I think a lot about how to create social change, or how to engage with people in effective ways, or when to scrap strategy and just stand in solidarity. I have no idea how effective Szmul Zygielbojm thought he was being when he killed himself 70 years ago, on May 12, 1943 – he gassed himself and asked to be cremated – or when he sent this letter explaining why. But it is clear that his actions are affecting and that they ask us to consider what we are willing to do in solidarity with others.

Szmul Zygielbojm letter

Zygielbojm – a Bundist – wrote this letter, Yiddishkeyt explains, “in utter despair upon receiving the news of the complete destruction of the Warsaw ghetto, in protest at the passivity with which the world was reacting in the face of the ongoing genocide, and in an act of unimaginable solidarity — killed himself by gas in his London apartment. In his note he wrote: ‘I cannot remain silent. I cannot live while the remnants of the Jewish people in Poland whose representative I am are being exterminated.'”

queering the doykeit

by tobybee

the internet has indeed (in my experience) been rad for building transnational communities of jewish diasporists. despite physical distance, we can connect over the lines, sharing ideas and building fledgling friendships. one such connection i’ve made has been to jenna brager, whose zine, doykeit, i discovered thanks to vlada. and so i’m loving the jewish ladies across the globe.

jenna’s just put out a new call out for submissions for a second edition of doykeit (doykeit, she writes in the first, “in a contemporary context implies a radical investment in the local communities that sustain us and an understanding that in a globalized society, solidarity politics must cross borders real and imagined), so, friends, get to it and submit something!:

Doykeit #2—“Diaspora”

The concept of ‘doykeit,’ Yiddish for ‘hereness,’ is taken from the pre-World War II Polish-Jewish group The Bund, which believed that Jews have both a right to live and a political commitment to work for change ‘here and now.’

Doykeit seeks to speak to the cross-sections of Jewish and queer/feminist identification and how these might inform an anti-Zionist or Palestinian solidarity politic.

For this issue of Doykeit, we ask for writing and art that considers one or more of the following topics: diaspora, home and “homeland,” galut, displacement, dispersal, remembrance, intergenerational relationships, borders, nationalism, and violence.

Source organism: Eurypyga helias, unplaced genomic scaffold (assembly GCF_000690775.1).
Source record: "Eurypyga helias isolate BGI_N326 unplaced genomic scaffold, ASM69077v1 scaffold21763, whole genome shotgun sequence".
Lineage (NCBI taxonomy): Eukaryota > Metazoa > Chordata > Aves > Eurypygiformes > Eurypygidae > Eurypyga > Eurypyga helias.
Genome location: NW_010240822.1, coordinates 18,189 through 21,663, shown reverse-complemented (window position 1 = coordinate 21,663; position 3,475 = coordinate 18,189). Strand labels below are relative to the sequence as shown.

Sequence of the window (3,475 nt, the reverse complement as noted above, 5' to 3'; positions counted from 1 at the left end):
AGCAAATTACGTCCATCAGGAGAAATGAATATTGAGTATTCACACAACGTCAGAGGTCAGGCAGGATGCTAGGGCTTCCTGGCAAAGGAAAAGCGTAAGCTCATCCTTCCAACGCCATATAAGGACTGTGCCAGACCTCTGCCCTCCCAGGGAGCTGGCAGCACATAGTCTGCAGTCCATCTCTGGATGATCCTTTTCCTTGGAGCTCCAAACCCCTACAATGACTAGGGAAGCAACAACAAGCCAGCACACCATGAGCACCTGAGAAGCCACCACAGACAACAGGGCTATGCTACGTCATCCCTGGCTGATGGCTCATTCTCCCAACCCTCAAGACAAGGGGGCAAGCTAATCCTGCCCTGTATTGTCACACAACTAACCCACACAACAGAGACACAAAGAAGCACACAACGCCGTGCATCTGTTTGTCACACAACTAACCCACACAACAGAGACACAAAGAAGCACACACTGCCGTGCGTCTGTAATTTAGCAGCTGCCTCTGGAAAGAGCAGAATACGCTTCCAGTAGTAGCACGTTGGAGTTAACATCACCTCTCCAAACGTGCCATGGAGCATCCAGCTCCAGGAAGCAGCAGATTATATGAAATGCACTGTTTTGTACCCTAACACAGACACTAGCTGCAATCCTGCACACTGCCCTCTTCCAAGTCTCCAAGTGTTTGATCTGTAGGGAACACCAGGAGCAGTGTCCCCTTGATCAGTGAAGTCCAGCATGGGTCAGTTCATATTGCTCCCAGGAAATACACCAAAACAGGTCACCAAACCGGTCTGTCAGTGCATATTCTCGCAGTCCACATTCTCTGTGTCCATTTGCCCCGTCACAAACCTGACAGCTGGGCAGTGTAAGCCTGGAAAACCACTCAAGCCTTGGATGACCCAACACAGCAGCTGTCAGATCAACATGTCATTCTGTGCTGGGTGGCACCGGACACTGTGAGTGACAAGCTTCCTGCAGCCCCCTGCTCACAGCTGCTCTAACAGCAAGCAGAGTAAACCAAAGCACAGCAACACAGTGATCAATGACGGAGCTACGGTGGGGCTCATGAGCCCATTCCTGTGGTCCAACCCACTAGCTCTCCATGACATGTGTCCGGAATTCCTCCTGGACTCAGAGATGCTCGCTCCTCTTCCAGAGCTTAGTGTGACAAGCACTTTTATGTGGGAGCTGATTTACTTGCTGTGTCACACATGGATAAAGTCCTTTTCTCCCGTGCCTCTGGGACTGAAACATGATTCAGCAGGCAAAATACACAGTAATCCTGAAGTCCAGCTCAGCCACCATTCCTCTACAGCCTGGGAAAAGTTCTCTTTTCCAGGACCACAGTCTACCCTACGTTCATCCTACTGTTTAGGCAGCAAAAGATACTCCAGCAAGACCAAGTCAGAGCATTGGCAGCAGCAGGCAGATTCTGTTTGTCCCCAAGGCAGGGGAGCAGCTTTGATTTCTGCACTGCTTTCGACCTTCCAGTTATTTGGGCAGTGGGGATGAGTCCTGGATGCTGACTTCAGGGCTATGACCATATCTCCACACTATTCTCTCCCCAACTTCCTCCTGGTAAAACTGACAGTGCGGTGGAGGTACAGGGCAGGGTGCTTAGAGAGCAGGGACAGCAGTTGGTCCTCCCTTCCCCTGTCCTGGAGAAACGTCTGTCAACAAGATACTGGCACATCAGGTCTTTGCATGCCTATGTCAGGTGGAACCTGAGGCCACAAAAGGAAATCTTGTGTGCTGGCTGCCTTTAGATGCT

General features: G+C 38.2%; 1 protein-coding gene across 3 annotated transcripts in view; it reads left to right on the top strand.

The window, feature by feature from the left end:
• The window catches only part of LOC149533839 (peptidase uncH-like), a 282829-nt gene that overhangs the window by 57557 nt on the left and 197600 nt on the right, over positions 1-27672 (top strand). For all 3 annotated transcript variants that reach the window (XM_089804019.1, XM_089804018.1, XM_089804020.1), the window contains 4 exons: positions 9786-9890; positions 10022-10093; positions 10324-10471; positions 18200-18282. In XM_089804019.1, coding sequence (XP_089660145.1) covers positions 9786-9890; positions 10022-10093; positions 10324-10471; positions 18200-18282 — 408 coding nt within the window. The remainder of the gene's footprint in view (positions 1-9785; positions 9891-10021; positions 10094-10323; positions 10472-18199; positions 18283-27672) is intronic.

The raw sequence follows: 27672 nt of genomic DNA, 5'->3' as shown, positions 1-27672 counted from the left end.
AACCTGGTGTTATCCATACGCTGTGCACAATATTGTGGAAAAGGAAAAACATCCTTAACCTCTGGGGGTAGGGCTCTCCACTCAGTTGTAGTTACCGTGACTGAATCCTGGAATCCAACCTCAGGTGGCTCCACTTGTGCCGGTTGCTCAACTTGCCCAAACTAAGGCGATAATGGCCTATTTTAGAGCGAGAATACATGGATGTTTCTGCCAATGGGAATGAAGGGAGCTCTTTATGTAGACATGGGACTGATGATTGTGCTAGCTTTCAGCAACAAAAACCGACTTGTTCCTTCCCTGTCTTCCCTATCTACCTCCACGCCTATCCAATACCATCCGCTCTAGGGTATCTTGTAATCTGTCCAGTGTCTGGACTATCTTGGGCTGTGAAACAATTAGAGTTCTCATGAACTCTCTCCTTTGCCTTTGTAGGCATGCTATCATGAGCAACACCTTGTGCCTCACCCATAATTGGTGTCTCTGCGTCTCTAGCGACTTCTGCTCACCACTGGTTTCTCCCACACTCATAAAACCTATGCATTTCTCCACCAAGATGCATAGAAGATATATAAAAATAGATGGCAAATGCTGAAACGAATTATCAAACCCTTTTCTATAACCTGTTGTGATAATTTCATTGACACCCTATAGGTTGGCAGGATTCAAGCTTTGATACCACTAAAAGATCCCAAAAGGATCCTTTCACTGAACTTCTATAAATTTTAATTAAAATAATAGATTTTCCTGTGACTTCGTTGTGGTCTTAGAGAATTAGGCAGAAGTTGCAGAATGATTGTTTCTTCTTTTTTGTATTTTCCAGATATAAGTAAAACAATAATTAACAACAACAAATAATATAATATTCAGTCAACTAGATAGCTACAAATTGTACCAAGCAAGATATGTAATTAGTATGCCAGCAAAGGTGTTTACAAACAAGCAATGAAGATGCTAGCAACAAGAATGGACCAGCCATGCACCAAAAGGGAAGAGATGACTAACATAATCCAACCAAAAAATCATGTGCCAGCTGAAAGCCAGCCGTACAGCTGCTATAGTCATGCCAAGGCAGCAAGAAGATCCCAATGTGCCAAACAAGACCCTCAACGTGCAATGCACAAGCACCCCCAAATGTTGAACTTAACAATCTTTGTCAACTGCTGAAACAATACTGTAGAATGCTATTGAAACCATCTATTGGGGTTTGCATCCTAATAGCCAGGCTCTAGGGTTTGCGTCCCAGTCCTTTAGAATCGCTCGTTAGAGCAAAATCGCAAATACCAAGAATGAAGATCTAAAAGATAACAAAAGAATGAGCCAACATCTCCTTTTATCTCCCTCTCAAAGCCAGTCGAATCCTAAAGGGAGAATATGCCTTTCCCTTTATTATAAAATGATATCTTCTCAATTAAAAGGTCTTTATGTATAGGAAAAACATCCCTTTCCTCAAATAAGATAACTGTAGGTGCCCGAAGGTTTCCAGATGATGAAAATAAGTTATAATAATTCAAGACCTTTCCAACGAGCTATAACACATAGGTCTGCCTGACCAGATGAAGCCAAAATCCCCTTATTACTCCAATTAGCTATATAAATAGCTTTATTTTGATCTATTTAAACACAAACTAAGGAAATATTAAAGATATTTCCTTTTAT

“The word ‘diaspora’ means dispersion. It originated in the Septuagint, one of the original Greek translations of the Bible: Deuteronomy 28:25: ‘thou shalt be a diaspora in all kingdoms of the earth.’…”

Some questions to consider:

–site(s) of diaspora and site(s) of “home”

–diaspora in a globalized society

–What does it mean to be a diaspora Jew (politically, spiritually etc.)?

–How is diaspora complicated/ take on different meaning in different Jewish communities (ethnic, geographic, denominational, etc.)?

–How do we build solidarity between/ within diasporic/ exilic communities?

Due May 1st

book review: The International Jewish Labor Bund After 1945

by jewonthisguest

David Slucki, The International Jewish Labor Bund After 1945: Toward a Global History
Rutgers, 2012
Available on Amazon for $US45.95

Reviewed by Clare Fester

It is not every summer that I read an academic book cover-to-cover, with enough fascination to miss my train station on more than one occasion. Last (Australian) summer David Slucki’s The International Jewish Labor Bund after 1945 gave me cause to do so. The book maps the survival and eventual decline of the Jewish Labor Bund during the post-war period in the Soviet bloc, France, the US, Australia and Israel. Slucki pieces together the struggles the Bund faced – their leadership and rank-and-file decimated, their surviving members scarred and scattered across the globe, and new alien political contexts in which to organise.

Even readers who have walked the halls of Jewish Studies departments could be forgiven for knowing little about Bundist history, since most courses cast only a cursory nod in the Bund’s direction. The Bund was a Yiddish socialist party active in Central and Eastern Europe in the late 19th and early 20th century. It grew to be the most influential Jewish political organisation in pre-revolutionary Russia and later inter-war Poland, playing a substantial role in trade unions, anti-racist struggles and local elections. It also ran a sophisticated network of media, schools and social clubs.

Slucki contributes not only to the modest array of literature on the Bund, but to the study of Jewish life in the Diaspora more generally. Slucki challenges the narrow binary of the post-war focus on Israel and the US, and hence the book considers more diverse aspects of Diaspora Jewish experiences since the Second World War.